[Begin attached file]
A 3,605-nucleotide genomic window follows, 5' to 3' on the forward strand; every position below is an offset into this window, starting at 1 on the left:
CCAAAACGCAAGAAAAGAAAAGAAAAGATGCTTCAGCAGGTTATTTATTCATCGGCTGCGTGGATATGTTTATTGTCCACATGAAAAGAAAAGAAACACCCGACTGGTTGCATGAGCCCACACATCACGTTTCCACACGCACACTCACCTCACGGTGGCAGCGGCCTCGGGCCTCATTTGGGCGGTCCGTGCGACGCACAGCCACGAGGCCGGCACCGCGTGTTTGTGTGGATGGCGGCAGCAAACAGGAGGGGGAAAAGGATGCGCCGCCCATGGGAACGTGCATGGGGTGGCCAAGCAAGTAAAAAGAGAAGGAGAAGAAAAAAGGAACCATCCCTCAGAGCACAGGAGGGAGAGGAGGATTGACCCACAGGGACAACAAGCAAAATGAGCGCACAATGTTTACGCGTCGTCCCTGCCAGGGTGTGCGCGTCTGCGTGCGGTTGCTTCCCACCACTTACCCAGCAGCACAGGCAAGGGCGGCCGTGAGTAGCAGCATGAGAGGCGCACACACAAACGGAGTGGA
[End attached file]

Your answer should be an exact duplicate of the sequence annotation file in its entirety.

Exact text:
A 3,605-nucleotide genomic window follows, 5' to 3' on the forward strand; every position below is an offset into this window, starting at 1 on the left:
CCAAAACGCAAGAAAAGAAAAGAAAAGATGCTTCAGCAGGTTATTTATTCATCGGCTGCGTGGATATGTTTATTGTCCACATGAAAAGAAAAGAAACACCCGACTGGTTGCATGAGCCCACACATCACGTTTCCACACGCACACTCACCTCACGGTGGCAGCGGCCTCGGGCCTCATTTGGGCGGTCCGTGCGACGCACAGCCACGAGGCCGGCACCGCGTGTTTGTGTGGATGGCGGCAGCAAACAGGAGGGGGAAAAGGATGCGCCGCCCATGGGAACGTGCATGGGGTGGCCAAGCAAGTAAAAAGAGAAGGAGAAGAAAAAAGGAACCATCCCTCAGAGCACAGGAGGGAGAGGAGGATTGACCCACAGGGACAACAAGCAAAATGAGCGCACAATGTTTACGCGTCGTCCCTGCCAGGGTGTGCGCGTCTGCGTGCGGTTGCTTCCCACCACTTACCCAGCAGCACAGGCAAGGGCGGCCGTGAGTAGCAGCATGAGAGGCGCACACACAAACGGAGTGGA